Communication is the way in which we transmit information, knowledge thoughts and ideas from one person to another or to a group of people. In any Practice large or small, communication is vital for the Practice to function effectively.
The four main methods of communication are:
- The spoken word (direct – fact to face)
- The written word, e.g. letters, emails, diagrams, posters, notice boards etc.
- The use of telephone systems, including fax machines, answer machines, etc.
- Non-verbal communication (body language)
Communication – internal and external
Communication may be either internal or external. The following are examples of written communication.
Secretaries and Receptionists are always conveying urgent and non-urgent messages from patients or other professionals. It is vital that the messages do not get mislaid and that appropriate action is taken. They should contain:
- The date and time the message was received
- The name, address and telephone number of the caller
- The name of the intended recipient of the message
- A clearly written and concise message
- The name, or initials, of the person taking the message.
A memorandum (memo) is an internal written communication which may be used to convey short messages and information to individuals or to all the health care team. Your Surgery will, no doubt, use a memorandum form.
Notice boards can be used to convey information to visitors to the Surgery. Notice boards should be positioned so that they are readily visible and accessible to all who are expected to see the notice board. Notice boards should be relevant and kept up to date. Perhaps you could nominate a member of the reception team to keep the notice board up to date. Use the notice board to inform patients of important dates i.e. Flu Clinics, Baby immunisations, Asthma Clinics etc.
Having a Practice booklet will let your new patients (and existing patients) know what goes on in your Surgery – opening times, healthcare clinics, and emergency contact numbers – especially how to contact the out of hours. Always make sure your Practice booklet is kept updated.
Leaflets can be issued when you have an event in the surgery that is not in your practice booklet.
Practice Protocols and Procedures
Your Practice should have written protocols to communicate to members of the team. Written protocols contain standards of quality and should be written so that all members of the team involved in the task fully understand the procedures and thus achieve objectives. Protocols are important to a new member of staff. Protocols should be reviewed and updated on a regular basis.
External written communication
Letters remain the most widely used method of written communication. Secretaries should be trained to provide a high standard of letter writing and have some knowledge of medical terminology. Letters are used to communicate with health authorities, PCT’s, Health Boards, medical professionals and patients. For example a GP write referral letters to hospital consultants, hospitals send discharge letters and reports back to GP’s.
Computers now provide a networking facility linking hospitals, PCT’s and health authorities, laboratories and medical practices.
Telephone callers only have tone of voice and words to go upon. Any frustrations felt at the time of answering the phone will be conveyed to the caller in the tone of voice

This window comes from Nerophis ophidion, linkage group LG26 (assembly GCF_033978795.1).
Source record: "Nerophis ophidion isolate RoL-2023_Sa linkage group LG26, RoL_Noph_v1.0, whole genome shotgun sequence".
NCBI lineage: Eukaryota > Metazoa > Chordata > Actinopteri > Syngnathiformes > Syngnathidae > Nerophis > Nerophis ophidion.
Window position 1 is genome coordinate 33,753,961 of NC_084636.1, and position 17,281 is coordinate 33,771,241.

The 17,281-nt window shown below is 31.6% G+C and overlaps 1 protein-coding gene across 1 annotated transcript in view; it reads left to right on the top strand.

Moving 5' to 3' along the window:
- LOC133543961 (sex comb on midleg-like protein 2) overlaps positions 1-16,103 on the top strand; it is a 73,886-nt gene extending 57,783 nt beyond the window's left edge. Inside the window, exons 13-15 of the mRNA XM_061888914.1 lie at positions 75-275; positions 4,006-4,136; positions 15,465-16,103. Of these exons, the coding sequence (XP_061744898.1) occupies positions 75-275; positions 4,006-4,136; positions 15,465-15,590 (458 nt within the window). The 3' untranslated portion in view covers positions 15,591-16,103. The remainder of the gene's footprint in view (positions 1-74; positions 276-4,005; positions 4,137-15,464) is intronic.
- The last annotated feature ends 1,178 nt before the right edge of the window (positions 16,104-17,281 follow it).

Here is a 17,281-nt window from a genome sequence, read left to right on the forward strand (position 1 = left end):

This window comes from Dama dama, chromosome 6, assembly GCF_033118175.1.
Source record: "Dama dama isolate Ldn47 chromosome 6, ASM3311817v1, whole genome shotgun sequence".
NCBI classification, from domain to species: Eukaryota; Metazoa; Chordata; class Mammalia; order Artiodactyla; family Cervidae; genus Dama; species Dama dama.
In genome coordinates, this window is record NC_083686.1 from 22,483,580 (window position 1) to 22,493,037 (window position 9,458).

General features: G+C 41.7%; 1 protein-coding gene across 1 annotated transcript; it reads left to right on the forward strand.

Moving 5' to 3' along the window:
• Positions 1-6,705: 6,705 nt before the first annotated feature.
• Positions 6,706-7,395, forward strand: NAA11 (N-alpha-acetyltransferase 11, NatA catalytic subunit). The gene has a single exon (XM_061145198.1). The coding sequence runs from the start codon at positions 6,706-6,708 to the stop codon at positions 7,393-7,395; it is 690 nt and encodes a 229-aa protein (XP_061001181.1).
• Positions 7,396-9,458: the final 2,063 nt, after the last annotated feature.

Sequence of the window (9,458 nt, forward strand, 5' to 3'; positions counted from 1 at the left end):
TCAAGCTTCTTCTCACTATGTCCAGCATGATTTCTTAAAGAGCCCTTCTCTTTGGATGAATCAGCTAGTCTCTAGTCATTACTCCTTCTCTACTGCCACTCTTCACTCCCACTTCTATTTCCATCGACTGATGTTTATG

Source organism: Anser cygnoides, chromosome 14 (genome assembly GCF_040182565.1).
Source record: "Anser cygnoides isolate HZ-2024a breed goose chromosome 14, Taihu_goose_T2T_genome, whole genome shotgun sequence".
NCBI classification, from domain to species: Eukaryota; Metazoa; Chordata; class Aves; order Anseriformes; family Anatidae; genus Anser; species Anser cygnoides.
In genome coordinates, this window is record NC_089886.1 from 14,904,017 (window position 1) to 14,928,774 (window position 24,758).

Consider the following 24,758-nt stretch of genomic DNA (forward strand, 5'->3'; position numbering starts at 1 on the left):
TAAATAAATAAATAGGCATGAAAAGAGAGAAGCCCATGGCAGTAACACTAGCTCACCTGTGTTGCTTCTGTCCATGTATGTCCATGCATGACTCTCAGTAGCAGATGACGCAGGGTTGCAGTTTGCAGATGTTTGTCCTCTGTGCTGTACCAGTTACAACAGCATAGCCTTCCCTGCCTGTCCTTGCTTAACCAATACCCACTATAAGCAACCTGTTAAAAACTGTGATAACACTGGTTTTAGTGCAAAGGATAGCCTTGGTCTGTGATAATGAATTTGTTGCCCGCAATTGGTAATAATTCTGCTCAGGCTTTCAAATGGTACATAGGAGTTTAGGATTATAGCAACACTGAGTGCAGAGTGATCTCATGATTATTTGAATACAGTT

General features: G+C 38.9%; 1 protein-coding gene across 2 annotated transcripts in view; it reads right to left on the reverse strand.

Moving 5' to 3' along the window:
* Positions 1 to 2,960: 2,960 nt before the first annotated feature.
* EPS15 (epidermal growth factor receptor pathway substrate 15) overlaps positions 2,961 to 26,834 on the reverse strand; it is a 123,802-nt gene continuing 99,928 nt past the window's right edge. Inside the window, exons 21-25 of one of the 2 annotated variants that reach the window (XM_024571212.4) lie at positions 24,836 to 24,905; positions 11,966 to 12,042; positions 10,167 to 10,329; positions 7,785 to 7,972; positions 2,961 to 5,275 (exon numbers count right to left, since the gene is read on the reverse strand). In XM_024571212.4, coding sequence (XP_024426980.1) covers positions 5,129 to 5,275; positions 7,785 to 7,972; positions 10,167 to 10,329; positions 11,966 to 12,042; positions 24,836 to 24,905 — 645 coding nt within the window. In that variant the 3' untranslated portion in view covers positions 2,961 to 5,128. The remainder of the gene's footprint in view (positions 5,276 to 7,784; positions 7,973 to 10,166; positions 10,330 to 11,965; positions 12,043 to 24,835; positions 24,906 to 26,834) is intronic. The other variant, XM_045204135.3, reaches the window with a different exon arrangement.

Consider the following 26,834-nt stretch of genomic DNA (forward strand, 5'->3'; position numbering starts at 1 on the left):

Understandably by 10.30 on a busy Monday morning it might be “difficult” for a stressed receptionist to make an incoming caller “feel welcome”. Difficult, but not impossible. How does your Surgery work in regards to answering the telephone? Is the telephoned answered at the front desk, along with booking patients in and out? Perhaps you should have a Receptionist answering the telephone away from the desk at the busy periods so they can give the caller their full attention.
Secretaries and receptionists receive numerous telephone enquiries during the course of their working day. They may be typing lengthy reports, running a busy surgery or clinic or retrieving data from the computer; but the telephone enquiries and requests continue! Maintaining the balance between conflicting demands is part of the job, and the telephone caller should never be given the impression that you the receptionist is too flustered or annoyed at being interrupted and too busy to deal with their request.
- Answer the telephone as promptly as possible
- Announce the practice, and give your name (I suggest first name is sufficient)
- Establish the caller’s identity and try to help.
- Deal with the call as efficiently as you can – if you need time, suggest you call them back – this frees up the phone for another call, and saves asking the caller to hold on.
Golden rules when using the telephone
- ALWAYS be polite
- Do not eat or drink while you are speaking on the telephone (or at the reception desk)
- Do not hold two conversations at the same time
- Return to the caller at regular intervals if you are keeping them on hold.
- If you are unable to help the caller yourself, call on someone who can – if necessary take their details and call them back.
Dealing with people face to face
In contrast to telephone communication where the only indicators are words and tone of voice, in a face to face encounter there is additional dimension of “non-verbal” communication. These are the signals that are given out and picked up, sometimes subconsciously, but which cause a reaction every bit as strong as to the words and tone.
The medical secretary or receptionist also needs to constantly bear in mind the fact that patients are likely not to not feel well, be anxious about what is going to be done to them, what the doctor may say and concerned about the effect of their illness on the family. These feeling make patients stressed and therefore more sensitive to off-hand treatment. From the moment they are dealt with they need to feel that they are the only and only concern of the receptionist.